Originally published in 1955, The Silver Cradle is the story of a year in the life of the Mexican American people of San Antonio, Texas. During the 1950s, Julia Nott Waugh recorded the performances of such seasonal and religious traditions as Las Posadas, Los Pastores, Las Calaveras, the Blessing of the Animals, the liturgical observances of Holy Week, and festivities of el diez y seis de septiembre (Mexican Independence Day), among others.
Although years have passed and many of the details of observances have changed, the festival calendar and the joy and sincerity of the Mexican American people in honoring its customs and obligations have not disappeared. Now, in fact, a much wider population shares and appreciates the pageantry preserved for us by people like Graciana Reyes, in whose prized silver cradle the Christ Child slept every year at Christmas, and like Doroteo Domínguez, whose annual devotion to presenting a thousand-year-old pastoral epic in his back yard was legendary.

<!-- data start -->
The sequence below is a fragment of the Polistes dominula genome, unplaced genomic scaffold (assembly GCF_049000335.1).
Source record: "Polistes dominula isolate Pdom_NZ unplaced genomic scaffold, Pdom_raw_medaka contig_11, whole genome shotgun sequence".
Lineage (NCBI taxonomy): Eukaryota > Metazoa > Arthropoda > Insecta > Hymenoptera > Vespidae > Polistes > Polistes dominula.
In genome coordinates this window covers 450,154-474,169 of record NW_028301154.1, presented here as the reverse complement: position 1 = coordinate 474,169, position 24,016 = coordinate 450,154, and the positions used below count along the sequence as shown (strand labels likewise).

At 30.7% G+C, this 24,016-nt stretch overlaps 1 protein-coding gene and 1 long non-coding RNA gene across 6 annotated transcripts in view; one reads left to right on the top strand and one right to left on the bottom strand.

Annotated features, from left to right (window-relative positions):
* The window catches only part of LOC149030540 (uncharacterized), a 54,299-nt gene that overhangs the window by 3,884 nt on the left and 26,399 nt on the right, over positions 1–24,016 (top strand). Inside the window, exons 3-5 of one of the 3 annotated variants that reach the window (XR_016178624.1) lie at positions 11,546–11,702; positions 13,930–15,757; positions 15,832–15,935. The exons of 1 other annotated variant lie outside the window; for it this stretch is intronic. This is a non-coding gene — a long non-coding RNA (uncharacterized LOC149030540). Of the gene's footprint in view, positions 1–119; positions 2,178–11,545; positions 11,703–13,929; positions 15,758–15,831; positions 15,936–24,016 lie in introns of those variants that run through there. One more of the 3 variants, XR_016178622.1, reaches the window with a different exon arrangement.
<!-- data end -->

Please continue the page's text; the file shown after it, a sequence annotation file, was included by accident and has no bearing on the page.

Waugh has done much more than just open a window onto a charming past. She has captured for us one of the true gifts of our Mexican American heritage—the willingness to ritually celebrate the passage of time and to embellish the occasions with sensitivity and fervor. This book will appeal to the general reader as well as to those interested in folk traditions and Mexican American culture.